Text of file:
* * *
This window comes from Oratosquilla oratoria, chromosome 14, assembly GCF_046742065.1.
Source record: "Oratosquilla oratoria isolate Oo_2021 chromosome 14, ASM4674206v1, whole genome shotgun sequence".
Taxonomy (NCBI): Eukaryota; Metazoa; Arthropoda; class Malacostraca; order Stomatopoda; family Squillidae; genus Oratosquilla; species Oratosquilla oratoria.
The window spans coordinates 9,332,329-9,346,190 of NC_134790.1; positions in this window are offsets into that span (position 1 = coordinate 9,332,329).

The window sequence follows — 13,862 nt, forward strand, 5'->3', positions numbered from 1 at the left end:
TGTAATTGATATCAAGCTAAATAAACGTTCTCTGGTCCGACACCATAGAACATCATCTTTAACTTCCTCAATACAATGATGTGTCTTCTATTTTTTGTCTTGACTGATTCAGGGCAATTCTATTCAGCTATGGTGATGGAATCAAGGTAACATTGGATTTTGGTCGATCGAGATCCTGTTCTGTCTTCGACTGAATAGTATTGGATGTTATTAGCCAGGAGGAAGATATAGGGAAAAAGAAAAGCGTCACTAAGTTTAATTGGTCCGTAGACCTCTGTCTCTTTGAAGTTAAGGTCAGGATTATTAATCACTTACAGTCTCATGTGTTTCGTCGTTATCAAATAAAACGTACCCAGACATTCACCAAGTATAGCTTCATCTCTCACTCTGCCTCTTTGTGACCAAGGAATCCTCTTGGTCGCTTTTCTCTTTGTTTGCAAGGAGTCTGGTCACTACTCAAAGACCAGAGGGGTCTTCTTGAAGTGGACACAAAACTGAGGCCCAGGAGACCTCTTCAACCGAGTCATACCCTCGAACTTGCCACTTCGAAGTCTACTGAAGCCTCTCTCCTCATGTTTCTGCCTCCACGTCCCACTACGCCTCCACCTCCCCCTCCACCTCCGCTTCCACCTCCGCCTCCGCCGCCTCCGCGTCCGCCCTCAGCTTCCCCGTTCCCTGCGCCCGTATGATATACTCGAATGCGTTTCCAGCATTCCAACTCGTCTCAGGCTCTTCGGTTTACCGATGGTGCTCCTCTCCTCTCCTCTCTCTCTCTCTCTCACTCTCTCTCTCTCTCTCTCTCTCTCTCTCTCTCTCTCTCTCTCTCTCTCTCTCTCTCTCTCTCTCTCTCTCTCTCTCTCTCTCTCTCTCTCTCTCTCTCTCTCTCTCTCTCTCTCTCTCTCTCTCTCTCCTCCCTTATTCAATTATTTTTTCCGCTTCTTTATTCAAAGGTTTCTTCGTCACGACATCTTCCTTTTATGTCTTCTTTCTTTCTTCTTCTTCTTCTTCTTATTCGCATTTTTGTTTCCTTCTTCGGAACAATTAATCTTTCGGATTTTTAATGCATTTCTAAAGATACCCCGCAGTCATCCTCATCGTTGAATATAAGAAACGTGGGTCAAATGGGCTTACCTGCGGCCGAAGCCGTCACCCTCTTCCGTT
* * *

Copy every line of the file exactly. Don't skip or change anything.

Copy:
This window comes from Oratosquilla oratoria, chromosome 14, assembly GCF_046742065.1.
Source record: "Oratosquilla oratoria isolate Oo_2021 chromosome 14, ASM4674206v1, whole genome shotgun sequence".
Taxonomy (NCBI): Eukaryota; Metazoa; Arthropoda; class Malacostraca; order Stomatopoda; family Squillidae; genus Oratosquilla; species Oratosquilla oratoria.
The window spans coordinates 9,332,329-9,346,190 of NC_134790.1; positions in this window are offsets into that span (position 1 = coordinate 9,332,329).

The window sequence follows — 13,862 nt, forward strand, 5'->3', positions numbered from 1 at the left end:
TGTAATTGATATCAAGCTAAATAAACGTTCTCTGGTCCGACACCATAGAACATCATCTTTAACTTCCTCAATACAATGATGTGTCTTCTATTTTTTGTCTTGACTGATTCAGGGCAATTCTATTCAGCTATGGTGATGGAATCAAGGTAACATTGGATTTTGGTCGATCGAGATCCTGTTCTGTCTTCGACTGAATAGTATTGGATGTTATTAGCCAGGAGGAAGATATAGGGAAAAAGAAAAGCGTCACTAAGTTTAATTGGTCCGTAGACCTCTGTCTCTTTGAAGTTAAGGTCAGGATTATTAATCACTTACAGTCTCATGTGTTTCGTCGTTATCAAATAAAACGTACCCAGACATTCACCAAGTATAGCTTCATCTCTCACTCTGCCTCTTTGTGACCAAGGAATCCTCTTGGTCGCTTTTCTCTTTGTTTGCAAGGAGTCTGGTCACTACTCAAAGACCAGAGGGGTCTTCTTGAAGTGGACACAAAACTGAGGCCCAGGAGACCTCTTCAACCGAGTCATACCCTCGAACTTGCCACTTCGAAGTCTACTGAAGCCTCTCTCCTCATGTTTCTGCCTCCACGTCCCACTACGCCTCCACCTCCCCCTCCACCTCCGCTTCCACCTCCGCCTCCGCCGCCTCCGCGTCCGCCCTCAGCTTCCCCGTTCCCTGCGCCCGTATGATATACTCGAATGCGTTTCCAGCATTCCAACTCGTCTCAGGCTCTTCGGTTTACCGATGGTGCTCCTCTCCTCTCCTCTCTCTCTCTCTCTCACTCTCTCTCTCTCTCTCTCTCTCTCTCTCTCTCTCTCTCTCTCTCTCTCTCTCTCTCTCTCTCTCTCTCTCTCTCTCTCTCTCTCTCTCTCTCTCTCTCTCTCTCTCTCTCTCTCTCTCTCTCTCTCTCCTCCCTTATTCAATTATTTTTTCCGCTTCTTTATTCAAAGGTTTCTTCGTCACGACATCTTCCTTTTATGTCTTCTTTCTTTCTTCTTCTTCTTCTTCTTATTCGCATTTTTGTTTCCTTCTTCGGAACAATTAATCTTTCGGATTTTTAATGCATTTCTAAAGATACCCCGCAGTCATCCTCATCGTTGAATATAAGAAACGTGGGTCAAATGGGCTTACCTGCGGCCGAAGCCGTCACCCTCTTCCGTT